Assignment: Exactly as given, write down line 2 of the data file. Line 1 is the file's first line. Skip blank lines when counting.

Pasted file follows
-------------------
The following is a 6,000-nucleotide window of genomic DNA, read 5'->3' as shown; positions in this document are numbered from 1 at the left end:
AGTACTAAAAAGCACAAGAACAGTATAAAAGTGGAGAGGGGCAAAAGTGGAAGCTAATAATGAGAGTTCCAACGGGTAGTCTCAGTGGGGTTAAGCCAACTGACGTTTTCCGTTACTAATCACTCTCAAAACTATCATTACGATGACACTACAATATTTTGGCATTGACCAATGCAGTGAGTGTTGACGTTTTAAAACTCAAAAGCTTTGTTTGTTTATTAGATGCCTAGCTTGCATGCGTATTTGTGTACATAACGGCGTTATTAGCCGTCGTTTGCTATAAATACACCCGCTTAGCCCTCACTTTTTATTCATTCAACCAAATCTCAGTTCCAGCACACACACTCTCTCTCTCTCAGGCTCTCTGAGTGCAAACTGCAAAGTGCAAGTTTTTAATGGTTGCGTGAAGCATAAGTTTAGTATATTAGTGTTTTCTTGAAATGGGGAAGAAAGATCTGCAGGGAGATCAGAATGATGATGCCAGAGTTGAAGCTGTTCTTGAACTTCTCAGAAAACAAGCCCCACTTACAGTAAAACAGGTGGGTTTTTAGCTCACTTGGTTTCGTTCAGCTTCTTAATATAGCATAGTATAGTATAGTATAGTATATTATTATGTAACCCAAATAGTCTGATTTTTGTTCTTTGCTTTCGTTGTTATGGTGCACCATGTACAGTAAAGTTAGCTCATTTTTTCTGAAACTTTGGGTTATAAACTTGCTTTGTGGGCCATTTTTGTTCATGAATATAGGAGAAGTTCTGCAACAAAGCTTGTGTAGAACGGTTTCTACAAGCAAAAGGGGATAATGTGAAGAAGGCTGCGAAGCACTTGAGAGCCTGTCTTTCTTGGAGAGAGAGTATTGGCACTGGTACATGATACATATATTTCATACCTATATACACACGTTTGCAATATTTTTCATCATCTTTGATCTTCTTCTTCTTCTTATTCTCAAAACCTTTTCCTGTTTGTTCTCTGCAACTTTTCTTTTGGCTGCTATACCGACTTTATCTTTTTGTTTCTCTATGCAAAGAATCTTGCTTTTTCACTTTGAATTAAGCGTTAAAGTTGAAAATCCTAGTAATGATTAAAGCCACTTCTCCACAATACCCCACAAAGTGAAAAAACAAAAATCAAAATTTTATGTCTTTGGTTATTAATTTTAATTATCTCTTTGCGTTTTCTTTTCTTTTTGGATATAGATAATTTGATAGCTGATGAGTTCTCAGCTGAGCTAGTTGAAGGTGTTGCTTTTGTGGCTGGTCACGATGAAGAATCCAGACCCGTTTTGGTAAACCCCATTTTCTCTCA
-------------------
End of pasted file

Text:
AGTACTAAAAAGCACAAGAACAGTATAAAAGTGGAGAGGGGCAAAAGTGGAAGCTAATAATGAGAGTTCCAACGGGTAGTCTCAGTGGGGTTAAGCCAACTGACGTTTTCCGTTACTAATCACTCTCAAAACTATCATTACGATGACACTACAATATTTTGGCATTGACCAATGCAGTGAGTGTTGACGTTTTAAAACTCAAAAGCTTTGTTTGTTTATTAGATGCCTAGCTTGCATGCGTATTTGTGTACATAACGGCGTTATTAGCCGTCGTTTGCTATAAATACACCCGCTTAGCCCTCACTTTTTATTCATTCAACCAAATCTCAGTTCCAGCACACACACTCTCTCTCTCTCAGGCTCTCTGAGTGCAAACTGCAAAGTGCAAGTTTTTAATGGTTGCGTGAAGCATAAGTTTAGTATATTAGTGTTTTCTTGAAATGGGGAAGAAAGATCTGCAGGGAGATCAGAATGATGATGCCAGAGTTGAAGCTGTTCTTGAACTTCTCAGAAAACAAGCCCCACTTACAGTAAAACAGGTGGGTTTTTAGCTCACTTGGTTTCGTTCAGCTTCTTAATATAGCATAGTATAGTATAGTATAGTATATTATTATGTAACCCAAATAGTCTGATTTTTGTTCTTTGCTTTCGTTGTTATGGTGCACCATGTACAGTAAAGTTAGCTCATTTTTTCTGAAACTTTGGGTTATAAACTTGCTTTGTGGGCCATTTTTGTTCATGAATATAGGAGAAGTTCTGCAACAAAGCTTGTGTAGAACGGTTTCTACAAGCAAAAGGGGATAATGTGAAGAAGGCTGCGAAGCACTTGAGAGCCTGTCTTTCTTGGAGAGAGAGTATTGGCACTGGTACATGATACATATATTTCATACCTATATACACACGTTTGCAATATTTTTCATCATCTTTGATCTTCTTCTTCTTCTTATTCTCAAAACCTTTTCCTGTTTGTTCTCTGCAACTTTTCTTTTGGCTGCTATACCGACTTTATCTTTTTGTTTCTCTATGCAAAGAATCTTGCTTTTTCACTTTGAATTAAGCGTTAAAGTTGAAAATCCTAGTAATGATTAAAGCCACTTCTCCACAATACCCCACAAAGTGAAAAAACAAAAATCAAAATTTTATGTCTTTGGTTATTAATTTTAATTATCTCTTTGCGTTTTCTTTTCTTTTTGGATATAGATAATTTGATAGCTGATGAGTTCTCAGCTGAGCTAGTTGAAGGTGTTGCTTTTGTGGCTGGTCACGATGAAGAATCCAGACCCGTTTTGGTAAACCCCATTTTCTCTCA